Markets mixed as focus turns to 2023
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Markets were largely quiet around the holidays, with strength in the jobs market and signs of reduced inflation helping to provide some risk-on sentiment. At the same time, the rise in COVID cases in China put downward pressure on demand forecasts for next year.
Up and down year for the U.S. dollar
The U.S. dollar continued its trend downwards in the latter half of December, with the dollar strength index falling below 105 for the first time since last summer. Much like the rally earlier in the year, the dollar’s strength has largely been a function of expected inflation and interest rates within the United States. With inflation showing continued signs of cooling and the Fed messaging fewer rate hikes starting sometime in 2023, the dollar came down from the historic highs it reached in September. However, it is still significantly higher than where it trended in 2020 and 2021.
(Related insight: read "Managing FX risk in a strong U.S. dollar environment")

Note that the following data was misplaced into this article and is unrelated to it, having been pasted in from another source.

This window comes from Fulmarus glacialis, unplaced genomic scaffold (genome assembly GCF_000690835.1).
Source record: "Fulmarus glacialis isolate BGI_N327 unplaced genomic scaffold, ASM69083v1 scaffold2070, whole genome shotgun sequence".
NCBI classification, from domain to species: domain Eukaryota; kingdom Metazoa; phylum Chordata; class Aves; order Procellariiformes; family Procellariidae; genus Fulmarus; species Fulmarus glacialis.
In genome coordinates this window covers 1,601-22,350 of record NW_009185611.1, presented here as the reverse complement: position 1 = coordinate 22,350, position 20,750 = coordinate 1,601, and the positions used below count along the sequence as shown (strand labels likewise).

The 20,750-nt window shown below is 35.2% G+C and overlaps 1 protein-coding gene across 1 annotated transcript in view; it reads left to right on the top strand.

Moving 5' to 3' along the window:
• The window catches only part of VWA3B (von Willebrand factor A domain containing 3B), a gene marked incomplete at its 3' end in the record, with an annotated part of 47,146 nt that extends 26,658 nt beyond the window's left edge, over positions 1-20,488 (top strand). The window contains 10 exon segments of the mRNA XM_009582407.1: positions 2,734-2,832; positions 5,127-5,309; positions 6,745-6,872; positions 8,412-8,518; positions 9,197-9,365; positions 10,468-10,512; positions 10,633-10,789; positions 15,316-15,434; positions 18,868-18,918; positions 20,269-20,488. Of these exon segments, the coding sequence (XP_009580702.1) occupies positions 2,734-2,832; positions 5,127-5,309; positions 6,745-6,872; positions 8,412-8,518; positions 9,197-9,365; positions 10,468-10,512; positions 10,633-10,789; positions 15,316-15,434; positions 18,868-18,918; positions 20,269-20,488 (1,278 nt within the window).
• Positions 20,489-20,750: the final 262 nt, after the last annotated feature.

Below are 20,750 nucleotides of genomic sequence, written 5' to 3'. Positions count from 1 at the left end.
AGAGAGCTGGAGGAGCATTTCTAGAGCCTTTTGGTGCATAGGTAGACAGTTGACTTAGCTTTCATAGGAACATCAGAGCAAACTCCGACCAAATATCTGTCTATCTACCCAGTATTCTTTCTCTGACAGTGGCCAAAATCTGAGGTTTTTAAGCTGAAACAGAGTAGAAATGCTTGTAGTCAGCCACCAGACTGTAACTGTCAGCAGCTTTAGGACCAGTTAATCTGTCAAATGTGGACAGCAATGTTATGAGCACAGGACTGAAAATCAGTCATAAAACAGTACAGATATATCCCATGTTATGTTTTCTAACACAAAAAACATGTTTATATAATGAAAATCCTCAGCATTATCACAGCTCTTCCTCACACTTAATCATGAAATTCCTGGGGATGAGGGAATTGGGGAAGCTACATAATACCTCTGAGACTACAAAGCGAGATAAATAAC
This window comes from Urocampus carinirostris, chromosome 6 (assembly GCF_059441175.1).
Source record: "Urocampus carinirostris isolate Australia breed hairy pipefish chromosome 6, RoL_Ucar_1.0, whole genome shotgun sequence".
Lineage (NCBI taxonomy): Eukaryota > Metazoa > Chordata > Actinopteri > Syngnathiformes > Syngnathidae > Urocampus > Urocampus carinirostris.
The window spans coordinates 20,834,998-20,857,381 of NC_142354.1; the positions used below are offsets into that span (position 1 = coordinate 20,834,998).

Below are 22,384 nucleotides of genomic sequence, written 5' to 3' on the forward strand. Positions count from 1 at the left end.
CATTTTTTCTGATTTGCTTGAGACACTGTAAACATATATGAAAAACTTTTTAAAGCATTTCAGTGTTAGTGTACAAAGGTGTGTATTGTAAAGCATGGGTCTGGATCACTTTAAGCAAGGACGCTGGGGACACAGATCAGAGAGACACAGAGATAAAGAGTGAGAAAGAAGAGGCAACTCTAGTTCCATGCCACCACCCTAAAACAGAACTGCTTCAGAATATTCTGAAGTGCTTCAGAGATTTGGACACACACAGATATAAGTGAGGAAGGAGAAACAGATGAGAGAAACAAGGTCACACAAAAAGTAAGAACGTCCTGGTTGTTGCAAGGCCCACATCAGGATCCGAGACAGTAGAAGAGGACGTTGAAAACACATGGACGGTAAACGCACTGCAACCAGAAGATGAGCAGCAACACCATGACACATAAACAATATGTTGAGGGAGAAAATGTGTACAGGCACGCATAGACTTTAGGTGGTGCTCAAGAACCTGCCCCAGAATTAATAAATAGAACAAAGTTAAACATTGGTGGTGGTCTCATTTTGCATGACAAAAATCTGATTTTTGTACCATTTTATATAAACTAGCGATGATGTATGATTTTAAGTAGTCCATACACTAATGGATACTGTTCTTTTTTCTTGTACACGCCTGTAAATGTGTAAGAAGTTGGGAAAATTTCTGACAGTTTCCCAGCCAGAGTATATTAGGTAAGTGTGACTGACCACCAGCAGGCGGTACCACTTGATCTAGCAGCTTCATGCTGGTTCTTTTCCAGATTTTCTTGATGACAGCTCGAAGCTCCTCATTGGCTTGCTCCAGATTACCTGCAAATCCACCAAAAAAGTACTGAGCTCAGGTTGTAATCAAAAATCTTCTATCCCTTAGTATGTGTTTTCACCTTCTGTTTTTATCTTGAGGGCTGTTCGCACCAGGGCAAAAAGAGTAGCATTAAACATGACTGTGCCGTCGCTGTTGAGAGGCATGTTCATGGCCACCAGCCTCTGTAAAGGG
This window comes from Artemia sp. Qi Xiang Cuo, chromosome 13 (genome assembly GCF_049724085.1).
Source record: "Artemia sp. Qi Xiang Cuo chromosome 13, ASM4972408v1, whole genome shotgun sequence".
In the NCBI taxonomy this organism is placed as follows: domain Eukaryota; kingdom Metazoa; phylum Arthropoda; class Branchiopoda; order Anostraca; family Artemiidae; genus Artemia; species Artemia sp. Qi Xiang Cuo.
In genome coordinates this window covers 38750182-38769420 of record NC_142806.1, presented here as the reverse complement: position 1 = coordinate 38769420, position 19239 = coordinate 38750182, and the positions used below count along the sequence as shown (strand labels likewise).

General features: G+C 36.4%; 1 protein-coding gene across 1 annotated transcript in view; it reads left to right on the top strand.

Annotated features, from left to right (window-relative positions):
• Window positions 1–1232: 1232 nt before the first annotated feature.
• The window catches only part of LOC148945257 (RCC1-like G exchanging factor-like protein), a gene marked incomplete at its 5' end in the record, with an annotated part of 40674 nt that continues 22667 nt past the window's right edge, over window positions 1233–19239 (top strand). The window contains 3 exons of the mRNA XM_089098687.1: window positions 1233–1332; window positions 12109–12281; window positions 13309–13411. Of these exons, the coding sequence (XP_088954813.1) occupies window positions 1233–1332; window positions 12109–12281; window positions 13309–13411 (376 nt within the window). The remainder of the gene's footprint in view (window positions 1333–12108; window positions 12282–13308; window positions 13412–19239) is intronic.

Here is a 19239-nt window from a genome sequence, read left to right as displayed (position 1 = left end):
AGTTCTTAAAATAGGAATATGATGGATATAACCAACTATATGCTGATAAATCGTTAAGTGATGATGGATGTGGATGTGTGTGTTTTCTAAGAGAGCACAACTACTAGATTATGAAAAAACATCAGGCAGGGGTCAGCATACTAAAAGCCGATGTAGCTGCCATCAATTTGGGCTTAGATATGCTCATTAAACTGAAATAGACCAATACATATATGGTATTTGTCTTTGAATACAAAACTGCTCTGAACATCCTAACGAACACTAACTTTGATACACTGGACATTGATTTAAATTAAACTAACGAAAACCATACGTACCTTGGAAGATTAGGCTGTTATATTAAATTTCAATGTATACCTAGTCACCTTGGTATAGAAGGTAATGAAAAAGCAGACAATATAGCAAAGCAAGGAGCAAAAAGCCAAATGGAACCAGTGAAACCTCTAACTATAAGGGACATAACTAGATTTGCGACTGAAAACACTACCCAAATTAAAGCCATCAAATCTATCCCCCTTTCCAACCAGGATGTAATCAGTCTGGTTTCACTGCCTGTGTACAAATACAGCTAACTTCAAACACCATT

Inflation continues its downward trend
The U.S. CPI reading for November came in at 0.1% MOM and 7.1% YOY, lower than the expected 0.3% and 7.3%, respectively. This was the third consecutive month when inflation came in below expectations, again leading to a jump in investor sentiment. The rally in equities was somewhat short-lived, though, and not enough to put a positive spin on 2022, which ended as the worst year for stocks since 2008.
Macro outlook for 2023
The jobs market within the U.S. finished off a strong year last week, with initial jobless claims at only 225k, right in line with expectations. The continued low unemployment is certainly a reason for optimism, especially with inflation trending down, but there are some other concerns weighing on the outlook for next year. In particular, the dramatic rise in COVID cases in China has created concerns around demand weakness that could impact the rest of the world. This introduced downward pressure on oil prices especially, as China is the largest importer of crude worldwide.
The week ahead
It’s another relatively quiet week for economic data, but there will be some important indicators within the jobs market, as initial claims come out on Thursday, followed by nonfarm payrolls on Friday.
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